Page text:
Digital mortgages are all the rage. Whether you are buying your first home, selling to take advantage of high home values, or benefiting from the low-rate environment to refinance, the digital world is the place to be.

If you have not yet experienced mortgage automation, from the start of your application to closing the deal, your world is about to be rocked.

The numbers don’t lie, digital mortgages are going mainstream. The technology funding them exceeded $1.2 billion at the end of the first quarter of 2021, up nearly 25% vs. year-end 2020 levels.

That momentum is only expected to grow in the current white-hot real estate market as homebuyers and homeowners alike flock online.

Even with all the tech innovations, online mortgage trends continue to evolve. As the industry becomes even more intuitive, and regulation catches up, consumers are likely to increasingly shun the paper-intensive way of getting a mortgage and go digital.

In this article, we will explore some of the key trends that are fueling the push to digital mortgages.

Hybrid Approach: Two for One

Homebuyers are flocking to digital mortgages but that does not mean they need to compromise on certain expectations. Increasingly consumers are looking to strike a balance between these two things: the convenience that an automated process has to offer and the human touch when needed.
It is possible for homebuyers to get the best of both worlds, and they are increasingly demanding it.

According to a study by J.D. Power, more than three-quarters of millennials and Gen Z home buyers who have experienced a combination of digital and live support throughout the mortgage application and approval process would return to the digital lender.

When it is time to refinance, these customers will “definitely consider” their current lender again.

RateCloud is among the digital lenders that offer borrowers a hybrid of automation, not the least of which includes features like closing a loan more quickly and more cheaply, and live underwriter support when needed.

Digital Settlement

Digital settlements allow for the transfer of a property from the seller to the buyer in an online setting. In order for it to come together, however, several moving parts including processes and parties must be equipped for digital. These include:

  • Settlement agent
  • Opening and receiving a title order
  • Earnest money security deposit made to seller
  • Scheduling of the closing date
  • Status notifications

When fortune smiles, the result is a process that leads to time and cost savings for all parties involved. And while the pendulum has begun to swing toward digital settlements, it is a transition that is still unfolding in the industry.


Closings are the pinnacle event in the homebuying or refi process. This is where the notary, agent, buyer, seller, lender, and settlement firm gather, documents are signed, and keys change hands.

Electronic closings, or e-closings, bring this process online so that participants can join remotely. While no physical handshakes might take place, this is the culmination of the homebuying and digital mortgage process.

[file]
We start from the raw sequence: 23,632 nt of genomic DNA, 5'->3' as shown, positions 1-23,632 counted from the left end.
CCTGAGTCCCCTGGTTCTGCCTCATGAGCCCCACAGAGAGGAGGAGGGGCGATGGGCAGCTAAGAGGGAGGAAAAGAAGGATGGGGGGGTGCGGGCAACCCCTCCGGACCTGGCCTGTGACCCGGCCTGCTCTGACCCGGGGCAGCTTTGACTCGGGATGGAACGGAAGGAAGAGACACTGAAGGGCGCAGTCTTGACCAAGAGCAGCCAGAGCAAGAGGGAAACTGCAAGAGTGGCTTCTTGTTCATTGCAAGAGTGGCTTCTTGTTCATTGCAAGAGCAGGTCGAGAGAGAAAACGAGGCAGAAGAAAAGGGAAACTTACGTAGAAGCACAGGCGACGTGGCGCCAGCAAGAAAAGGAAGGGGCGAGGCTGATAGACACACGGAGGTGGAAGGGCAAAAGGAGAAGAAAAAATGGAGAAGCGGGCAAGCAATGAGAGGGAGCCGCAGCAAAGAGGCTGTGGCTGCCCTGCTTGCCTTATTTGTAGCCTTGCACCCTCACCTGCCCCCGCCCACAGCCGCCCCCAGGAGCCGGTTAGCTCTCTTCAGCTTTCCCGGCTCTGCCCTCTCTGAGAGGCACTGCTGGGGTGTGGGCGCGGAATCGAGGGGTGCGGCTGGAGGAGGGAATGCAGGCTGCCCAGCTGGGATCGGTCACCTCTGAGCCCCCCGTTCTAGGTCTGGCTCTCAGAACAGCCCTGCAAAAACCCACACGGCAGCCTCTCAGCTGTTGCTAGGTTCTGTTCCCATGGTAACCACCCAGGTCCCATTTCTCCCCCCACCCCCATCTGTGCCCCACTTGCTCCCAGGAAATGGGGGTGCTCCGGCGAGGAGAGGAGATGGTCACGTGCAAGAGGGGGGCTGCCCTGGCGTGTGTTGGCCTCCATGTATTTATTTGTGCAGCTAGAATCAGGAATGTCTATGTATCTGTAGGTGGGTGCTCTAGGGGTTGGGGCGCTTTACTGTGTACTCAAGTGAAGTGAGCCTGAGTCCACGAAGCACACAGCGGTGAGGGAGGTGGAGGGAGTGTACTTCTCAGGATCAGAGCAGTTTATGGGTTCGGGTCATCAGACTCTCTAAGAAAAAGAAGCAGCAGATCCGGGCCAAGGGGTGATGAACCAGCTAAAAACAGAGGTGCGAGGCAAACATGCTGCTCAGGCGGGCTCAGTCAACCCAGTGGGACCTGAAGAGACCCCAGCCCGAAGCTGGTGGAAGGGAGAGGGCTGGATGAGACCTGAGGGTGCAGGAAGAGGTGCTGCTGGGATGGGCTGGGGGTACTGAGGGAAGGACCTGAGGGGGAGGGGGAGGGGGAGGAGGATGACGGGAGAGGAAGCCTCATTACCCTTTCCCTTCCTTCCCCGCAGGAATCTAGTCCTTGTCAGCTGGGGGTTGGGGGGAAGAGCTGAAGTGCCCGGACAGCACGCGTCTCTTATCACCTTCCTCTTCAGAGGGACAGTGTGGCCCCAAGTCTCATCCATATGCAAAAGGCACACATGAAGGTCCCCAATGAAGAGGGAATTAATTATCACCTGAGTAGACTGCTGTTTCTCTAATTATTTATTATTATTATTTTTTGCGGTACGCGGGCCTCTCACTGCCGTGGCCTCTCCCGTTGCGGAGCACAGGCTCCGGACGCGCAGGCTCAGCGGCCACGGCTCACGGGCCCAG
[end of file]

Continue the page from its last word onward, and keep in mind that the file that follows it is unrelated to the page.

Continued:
E-closings are getting more popular across the U.S. as regulation makes room for them. As long as everyone has access to a device with a camera and a microphone, including the notary, the necessary steps for a closing can be handled digitally.

These include document signing and identity verification, the latter of which could require uploading an ID or answering a set of questions that provide proof of who you are.

Like digital mortgages, demand for e-closings grew during the pandemic due to global lockdowns and social distancing measures. While restrictions have eased, additional variants continue to pop up, and it appears e-closings are here to stay.

E-closings are an important trend that are helping shape the digital mortgage market. Digital mortgage lenders that were early movers like RateCloud have a competitive advantage.

RON Factor

Whether or not you can participate in an e-closing may have something to do with the state in which you live.

A phenomenon known as remote online notarizations (RON) is making the rounds. It is a major undertaking in which all vendors involved in a transaction must have the right technology integrated and documents must be able to be digitized

It is currently legal in more than three-dozen U.S. states, and lawmakers are pushing to make it more widespread.

Blockchain for Real Estate

Blockchain has already played havoc with the financial services, and now this distributed ledger technology has also begun making its way into real estate.

To be clear, digital mortgages already deliver cost savings to borrowers through lower rates thanks to the automated nature of the process, which cuts out the need for so many deal participants.

With Blockchain a higher level of efficiency is brought in with lower costs and speedier transactions.

For example, the peer-to-peer nature of cryptocurrency payments on the blockchain accelerates transaction times dramatically, in some cases to near real-time, which is a welcome feature when you are looking to buy the house of your dreams.

Crypto payments are also touted for their dramatically lower fees compared to traditional transactions, leaving more money in the homebuyer’s pocket to splurge on new furniture.

Real estate is one of the many potential use cases of blockchain. And while it is early innings as an online mortgage trend, it is one to keep an eye on for the future.

Digital Tailwinds

If you are ready to see what the fuss is all about for yourself, don’t delay. The digital mortgage market has the wind at its back and these market trends are reshaping the way that homeownership and refinancing get done.
Learn more about RateCloud’s digital mortgage options and get started on your digital mortgage application today!